Many New Yorkers live in spaces that barely appear large enough for their human occupants, but this doesn’t prevent them from adopting dogs of all breeds and sizes. By one estimate, there are more than half a million dogs in New York City (that’s more than the human population of Atlanta and most U.S. cities). To find out which dogs are best for NYC’s finicky indoor and outdoor environments, 6sqft reached out to Lauren McDevitt, the founder of Good Dog, which is, in essence, an online platform designed to promote responsible breeding and make it easier for people looking to adopt a dog to avoid scams. Ahead, McDevitt shares some tips for New Yorkers looking to adopt a canine companion and helps us put together a list of the best dog breeds for apartment dwellers (French Bulldogs, Boxers, and Golden Retrievers all made the cut!).
Tips for New Yorkers looking to adopt a dog
According to McDevitt, the most important thing to consider when looking for an apartment-friendly dog is one’s lifestyle. “Size is significant, especially if your apartment has restrictions on weight or height, but finding a dog that’s the right match is the top priority,” says McDevitt. She adds: “Energy level, health problems, grooming needs, and demeanor are crucial elements to look at throughout your search. This means researching breeds and communicating at length with breeders, shelters, and rescues who can help find the dog that best suits you.”
She also emphasizes that since urbanites are often busy, it’s important to seriously consider the added responsibility a dog will bring into your life, especially if you’re adopting a puppy. “Owning a puppy means being home at certain times so you’re able to provide and care for them. Even if you use a dog-sitter or doggy daycare service, your new friend will require lots of socialization, training, playtime, cuddle time, and walks. You will likely have to turn down a few after-work drinks or other activities in order to be home in time to take care of your puppy.”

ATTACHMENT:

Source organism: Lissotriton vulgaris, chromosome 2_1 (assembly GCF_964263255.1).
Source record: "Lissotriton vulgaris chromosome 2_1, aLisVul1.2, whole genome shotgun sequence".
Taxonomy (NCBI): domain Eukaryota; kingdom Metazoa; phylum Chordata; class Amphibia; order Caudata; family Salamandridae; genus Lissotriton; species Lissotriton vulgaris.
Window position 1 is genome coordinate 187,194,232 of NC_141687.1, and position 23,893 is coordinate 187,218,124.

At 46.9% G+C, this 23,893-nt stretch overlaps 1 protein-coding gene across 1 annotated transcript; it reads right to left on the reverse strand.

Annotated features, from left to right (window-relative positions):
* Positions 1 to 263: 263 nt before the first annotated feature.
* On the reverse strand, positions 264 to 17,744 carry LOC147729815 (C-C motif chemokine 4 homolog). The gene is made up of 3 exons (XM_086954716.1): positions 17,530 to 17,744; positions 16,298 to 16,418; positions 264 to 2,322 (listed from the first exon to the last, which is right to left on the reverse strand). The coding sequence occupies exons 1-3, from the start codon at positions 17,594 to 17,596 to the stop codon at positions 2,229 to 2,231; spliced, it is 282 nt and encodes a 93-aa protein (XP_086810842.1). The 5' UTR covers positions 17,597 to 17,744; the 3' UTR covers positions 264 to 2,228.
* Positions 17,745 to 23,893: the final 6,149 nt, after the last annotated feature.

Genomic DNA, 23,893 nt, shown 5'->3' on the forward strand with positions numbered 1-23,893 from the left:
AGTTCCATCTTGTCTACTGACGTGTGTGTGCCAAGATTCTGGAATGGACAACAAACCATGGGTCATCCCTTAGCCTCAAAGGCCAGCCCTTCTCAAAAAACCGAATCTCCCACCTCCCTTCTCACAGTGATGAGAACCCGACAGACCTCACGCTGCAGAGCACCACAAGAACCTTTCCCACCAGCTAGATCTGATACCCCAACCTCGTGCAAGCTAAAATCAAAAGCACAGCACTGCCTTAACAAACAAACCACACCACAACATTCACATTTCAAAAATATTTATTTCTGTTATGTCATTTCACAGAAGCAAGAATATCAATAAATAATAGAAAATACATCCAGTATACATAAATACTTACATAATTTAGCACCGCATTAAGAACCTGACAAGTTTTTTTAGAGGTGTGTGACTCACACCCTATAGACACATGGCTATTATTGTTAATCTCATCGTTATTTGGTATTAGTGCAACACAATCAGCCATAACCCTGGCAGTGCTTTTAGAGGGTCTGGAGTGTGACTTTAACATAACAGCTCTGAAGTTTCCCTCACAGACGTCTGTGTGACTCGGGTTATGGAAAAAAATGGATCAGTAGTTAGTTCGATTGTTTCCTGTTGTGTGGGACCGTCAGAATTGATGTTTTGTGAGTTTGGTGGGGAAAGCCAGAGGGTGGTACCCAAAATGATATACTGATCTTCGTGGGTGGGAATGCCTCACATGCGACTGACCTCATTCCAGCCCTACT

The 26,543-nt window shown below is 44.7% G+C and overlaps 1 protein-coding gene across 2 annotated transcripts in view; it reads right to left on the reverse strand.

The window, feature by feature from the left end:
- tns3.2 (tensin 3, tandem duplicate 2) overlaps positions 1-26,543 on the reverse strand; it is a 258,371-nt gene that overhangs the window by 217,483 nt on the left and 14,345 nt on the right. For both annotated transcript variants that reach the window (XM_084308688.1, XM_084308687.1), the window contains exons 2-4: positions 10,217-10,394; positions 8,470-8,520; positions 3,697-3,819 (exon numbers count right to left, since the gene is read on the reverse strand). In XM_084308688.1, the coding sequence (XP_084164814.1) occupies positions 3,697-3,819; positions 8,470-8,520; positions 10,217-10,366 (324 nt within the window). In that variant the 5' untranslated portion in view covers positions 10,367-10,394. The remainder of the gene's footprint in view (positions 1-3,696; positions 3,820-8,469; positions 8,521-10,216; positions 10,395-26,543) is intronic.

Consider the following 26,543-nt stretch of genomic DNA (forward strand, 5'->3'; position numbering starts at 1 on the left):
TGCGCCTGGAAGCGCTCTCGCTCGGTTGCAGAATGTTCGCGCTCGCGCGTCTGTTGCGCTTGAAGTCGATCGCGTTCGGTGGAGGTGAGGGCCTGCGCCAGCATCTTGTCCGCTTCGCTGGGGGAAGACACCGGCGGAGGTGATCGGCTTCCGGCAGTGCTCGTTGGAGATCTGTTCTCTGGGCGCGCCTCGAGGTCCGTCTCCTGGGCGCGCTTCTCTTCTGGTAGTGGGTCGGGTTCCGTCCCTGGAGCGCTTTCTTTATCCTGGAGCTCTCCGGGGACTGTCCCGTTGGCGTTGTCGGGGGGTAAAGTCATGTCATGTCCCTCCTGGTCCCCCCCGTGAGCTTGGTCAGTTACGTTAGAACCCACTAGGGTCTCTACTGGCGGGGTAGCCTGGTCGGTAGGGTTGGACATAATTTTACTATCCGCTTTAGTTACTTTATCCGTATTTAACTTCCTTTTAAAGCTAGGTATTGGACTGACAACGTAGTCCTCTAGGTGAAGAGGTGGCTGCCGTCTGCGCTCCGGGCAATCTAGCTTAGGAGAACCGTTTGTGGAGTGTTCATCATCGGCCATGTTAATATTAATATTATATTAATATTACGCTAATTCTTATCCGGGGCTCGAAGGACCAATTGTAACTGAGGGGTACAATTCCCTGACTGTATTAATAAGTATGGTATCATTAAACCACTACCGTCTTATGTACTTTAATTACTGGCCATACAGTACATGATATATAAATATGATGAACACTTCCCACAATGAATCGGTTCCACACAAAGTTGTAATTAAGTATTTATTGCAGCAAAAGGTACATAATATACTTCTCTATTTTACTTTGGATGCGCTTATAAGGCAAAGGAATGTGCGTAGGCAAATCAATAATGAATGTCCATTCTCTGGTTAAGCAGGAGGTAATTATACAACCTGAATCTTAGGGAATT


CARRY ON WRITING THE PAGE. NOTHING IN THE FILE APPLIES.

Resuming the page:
Another key factor is access to parks. As McDevitt cautions, “Living in a city can often mean you’re not close to a good outdoor area to take your dog to play. Keep in mind how far the closest dog park is and make sure you set aside the time to take your dog out every couple of hours.”
Top nine dog breeds for New York
Although dogs of all breeds can adapt to New York City apartments (even Great Danes!), some breeds are better suited to the city’s specific living environment than others.
1. Boston Terriers are small dogs with huge personalities. They need a lot of exercise, but they thrive indoors and outdoors. They’re good-natured, can adjust to different types of homes, and are typically very quiet.
2. Boxers are generally fun-loving and extremely high energy. But despite their energy levels, they are gentle, not loud, and incredibly loyal to their families.
3. French Bulldogs are the perfect partner for spending time at home and don’t need much exercise other than brisk walks. They are playful but don’t necessarily express their playfulness by barking, which makes them a good fit for apartments with noise restrictions.
4. Golden Retrievers have a reputation for being playful and loyal to their pack. Although their high energy levels may not make them a perfect match for everyone, as long as they get adequate energy, they aren’t particularly loud.
5. Pugs are smart and playful dogs that are generally low-key and very apartment-friendly creatures. They can pack on the pounds, so be certain you have time to bring them on regular walks.
6. Cavalier King Charles Spaniels are generally low maintenance and can thrive even in small spaces. Gentle and easygoing, they can generally adapt nicely to apartment living.
7. Bichon Frise are playful and sprightly, as well as small in build. They also don’t shed often, which makes them an allergy-friendly breed.
8. Brussels Griffons, with a bit of exercise, are a highly affectionate dog breed that is well-suited for apartment life. They are also known for their humor and loving personalities.
9. Pekingese are low maintenance, require little exercise, and tend to be great with children. Originally bred for royals, the Pekingese are also exceptionally loyal.
McDevitt emphasizes that ultimately, selecting a dog is a highly personal choice. Her bottom-line advice is simple: “Be honest with yourself about your lifestyle so you can be confident that the dog you welcome into your home is the right match for you.”
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